Then, since BD is less than double of DZ, and, as BD is to DZ, so is the rectangle DB, BZ to the rectangle DZ, ZB, if a square be described upon BZ and the parallelogram on ZD be completed, then the rectangle DB, BZ is also less than double of the rectangle DZ, ZB.

And, if KD be joined, the rectangle DB, BZ is equal to the square on BK, and the rectangle DZ, ZB equal to the square on KZ; [III. 31, VI. 8 and Por.] therefore the square on KB is less than double of the square on KZ.

But the square on KB is greater than double of the square on BX; therefore the square on KZ is greater than the square on BX.

And, since BA is equal to KA, the square on BA is equal to the square on AK.

And the squares on BX, XA are equal to the square on BA, and the squares on KZ, ZA equal to the square on KA; [I. 47] therefore the squares on BX, XA are equal to the squares on KZ, ZA, [p. 430] and of these the square on KZ is greater than the square on BX; therefore the remainder, the square on ZA, is less than the square on XA.

Therefore AX is greater than AZ; therefore AX is much greater than AG.

And AX is the perpendicular on one base of the polyhedron, and AG on the surface of the lesser sphere; hence the polyhedron will not touch the lesser sphere on its surface.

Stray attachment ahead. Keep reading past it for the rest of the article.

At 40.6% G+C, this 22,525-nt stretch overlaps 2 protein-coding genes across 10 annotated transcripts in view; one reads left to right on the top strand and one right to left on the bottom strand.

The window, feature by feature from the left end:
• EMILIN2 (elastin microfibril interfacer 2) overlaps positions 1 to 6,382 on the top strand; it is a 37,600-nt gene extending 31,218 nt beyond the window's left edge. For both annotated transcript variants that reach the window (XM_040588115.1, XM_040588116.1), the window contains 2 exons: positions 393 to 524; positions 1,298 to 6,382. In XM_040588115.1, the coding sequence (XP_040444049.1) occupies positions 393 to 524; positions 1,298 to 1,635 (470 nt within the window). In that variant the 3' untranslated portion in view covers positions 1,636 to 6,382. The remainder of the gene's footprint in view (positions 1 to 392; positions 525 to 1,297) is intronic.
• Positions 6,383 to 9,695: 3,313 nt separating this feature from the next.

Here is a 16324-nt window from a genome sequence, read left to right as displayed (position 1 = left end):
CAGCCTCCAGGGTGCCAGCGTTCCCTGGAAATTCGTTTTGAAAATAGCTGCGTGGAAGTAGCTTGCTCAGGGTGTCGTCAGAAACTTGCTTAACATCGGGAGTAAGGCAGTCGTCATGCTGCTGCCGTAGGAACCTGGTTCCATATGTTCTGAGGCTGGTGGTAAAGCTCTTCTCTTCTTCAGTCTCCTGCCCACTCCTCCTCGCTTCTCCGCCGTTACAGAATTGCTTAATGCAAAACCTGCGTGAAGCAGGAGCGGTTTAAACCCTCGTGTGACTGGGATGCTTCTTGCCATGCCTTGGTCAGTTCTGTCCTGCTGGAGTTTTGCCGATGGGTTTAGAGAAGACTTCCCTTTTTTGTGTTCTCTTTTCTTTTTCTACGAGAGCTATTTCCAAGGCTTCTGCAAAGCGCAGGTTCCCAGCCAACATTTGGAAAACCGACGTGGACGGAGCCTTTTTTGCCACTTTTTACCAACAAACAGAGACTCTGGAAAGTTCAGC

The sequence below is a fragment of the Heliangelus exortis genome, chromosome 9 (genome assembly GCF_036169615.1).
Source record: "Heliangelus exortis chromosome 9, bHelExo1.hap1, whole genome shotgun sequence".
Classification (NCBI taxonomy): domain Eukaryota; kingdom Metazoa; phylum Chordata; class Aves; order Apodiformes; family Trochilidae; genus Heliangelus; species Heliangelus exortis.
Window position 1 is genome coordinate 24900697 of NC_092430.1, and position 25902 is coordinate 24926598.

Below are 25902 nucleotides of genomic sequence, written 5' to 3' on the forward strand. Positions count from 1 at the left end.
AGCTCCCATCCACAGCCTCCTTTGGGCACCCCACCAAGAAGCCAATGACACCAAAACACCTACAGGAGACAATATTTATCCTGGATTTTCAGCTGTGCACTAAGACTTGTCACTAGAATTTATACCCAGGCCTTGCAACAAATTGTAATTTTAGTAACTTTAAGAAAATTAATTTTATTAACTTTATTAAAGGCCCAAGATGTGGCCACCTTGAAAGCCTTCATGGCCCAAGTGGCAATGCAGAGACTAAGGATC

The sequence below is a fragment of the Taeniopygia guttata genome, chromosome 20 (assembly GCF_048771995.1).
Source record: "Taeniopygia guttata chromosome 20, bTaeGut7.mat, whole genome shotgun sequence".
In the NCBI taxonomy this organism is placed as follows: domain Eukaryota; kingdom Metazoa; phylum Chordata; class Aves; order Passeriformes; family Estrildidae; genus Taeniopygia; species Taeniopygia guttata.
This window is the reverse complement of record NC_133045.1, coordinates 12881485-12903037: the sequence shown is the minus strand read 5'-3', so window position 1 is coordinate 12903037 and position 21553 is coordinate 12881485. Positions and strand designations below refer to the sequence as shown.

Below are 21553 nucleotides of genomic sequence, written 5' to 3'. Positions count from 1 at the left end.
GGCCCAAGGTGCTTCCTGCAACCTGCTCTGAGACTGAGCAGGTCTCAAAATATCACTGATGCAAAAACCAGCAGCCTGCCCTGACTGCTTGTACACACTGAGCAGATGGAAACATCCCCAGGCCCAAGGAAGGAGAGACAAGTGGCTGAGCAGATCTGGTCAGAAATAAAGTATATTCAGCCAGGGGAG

Therefore, given two spheres about the same centre, a polyhedral solid has been inscribed in the greater sphere which does not touch the lesser sphere at its surface. Q. E. F.
PORISM.

But if in another sphere also a polyhedral solid be inscribed similar to the solid in the sphere BCDE, the polyhedral solid in the sphere BCDE has to the polyhedral solid in the other sphere the ratio triplicate of that which the diameter of the sphere BCDE has to the diameter of the other sphere.

For, the solids being divided into their pyramids similar in multitude and arrangement, the pyramids will be similar.

But similar pyramids are to one another in the triplicate ratio of their corresponding sides; [XII. 8, Por.] therefore the pyramid of which the quadrilateral KBPS is the base, and the point A the vertex, has to the similarly arranged pyramid in the other sphere the ratio triplicate of that which the corresponding side has to the corresponding side, that is, of that which the radius AB of the sphere about A as centre has to the radius of the other sphere.

Similarly also each pyramid of those in the sphere about A as centre has to each similarly arranged pyramid of those in the other sphere the ratio triplicate of that which AB has to the radius of the other sphere.

And, as one of the antecedents is to one of the consequents, so are all the antecedents to all the consequents; [V. 12] [p. 431] hence the whole polyhedral solid in the sphere about A as centre has to the whole polyhedral solid in the other sphere the ratio triplicate of that which AB has to the radius of the other sphere, that is, of that which the diameter BD has to the diameter of the other sphere. Q. E. D.

 Copyright Applet © 1996/1997 (Juny, 1997) D.E.Joyce Clark University © Drets d´ús cedits 2002/2003 JDL The thirteen books of Euclid's Elements translated from the text of Heiberg with introduction and commentary. Copyright © Thomas Little Heath, 1908